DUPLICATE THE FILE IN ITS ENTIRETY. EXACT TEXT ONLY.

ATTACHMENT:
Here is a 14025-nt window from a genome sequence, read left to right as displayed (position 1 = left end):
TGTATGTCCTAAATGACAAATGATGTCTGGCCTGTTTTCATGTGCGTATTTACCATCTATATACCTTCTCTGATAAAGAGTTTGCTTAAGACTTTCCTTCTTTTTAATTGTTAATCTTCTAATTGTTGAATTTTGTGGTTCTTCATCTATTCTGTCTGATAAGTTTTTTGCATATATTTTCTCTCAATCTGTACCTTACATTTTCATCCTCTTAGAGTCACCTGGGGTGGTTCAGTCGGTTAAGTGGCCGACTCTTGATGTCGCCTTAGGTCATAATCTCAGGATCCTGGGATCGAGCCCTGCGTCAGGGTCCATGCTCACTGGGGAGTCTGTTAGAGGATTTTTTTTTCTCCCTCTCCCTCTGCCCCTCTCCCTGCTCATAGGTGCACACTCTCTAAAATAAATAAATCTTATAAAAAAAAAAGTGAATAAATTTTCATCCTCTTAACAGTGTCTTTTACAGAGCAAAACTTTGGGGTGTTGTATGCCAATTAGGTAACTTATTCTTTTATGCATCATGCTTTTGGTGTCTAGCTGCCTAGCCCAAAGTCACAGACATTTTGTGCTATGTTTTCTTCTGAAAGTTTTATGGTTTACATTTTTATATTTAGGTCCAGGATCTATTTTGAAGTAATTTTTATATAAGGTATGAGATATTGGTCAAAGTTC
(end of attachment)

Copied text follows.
Here is a 14025-nt window from a genome sequence, read left to right as displayed (position 1 = left end):
TGTATGTCCTAAATGACAAATGATGTCTGGCCTGTTTTCATGTGCGTATTTACCATCTATATACCTTCTCTGATAAAGAGTTTGCTTAAGACTTTCCTTCTTTTTAATTGTTAATCTTCTAATTGTTGAATTTTGTGGTTCTTCATCTATTCTGTCTGATAAGTTTTTTGCATATATTTTCTCTCAATCTGTACCTTACATTTTCATCCTCTTAGAGTCACCTGGGGTGGTTCAGTCGGTTAAGTGGCCGACTCTTGATGTCGCCTTAGGTCATAATCTCAGGATCCTGGGATCGAGCCCTGCGTCAGGGTCCATGCTCACTGGGGAGTCTGTTAGAGGATTTTTTTTTCTCCCTCTCCCTCTGCCCCTCTCCCTGCTCATAGGTGCACACTCTCTAAAATAAATAAATCTTATAAAAAAAAAAGTGAATAAATTTTCATCCTCTTAACAGTGTCTTTTACAGAGCAAAACTTTGGGGTGTTGTATGCCAATTAGGTAACTTATTCTTTTATGCATCATGCTTTTGGTGTCTAGCTGCCTAGCCCAAAGTCACAGACATTTTGTGCTATGTTTTCTTCTGAAAGTTTTATGGTTTACATTTTTATATTTAGGTCCAGGATCTATTTTGAAGTAATTTTTATATAAGGTATGAGATATTGGTCAAAGTTC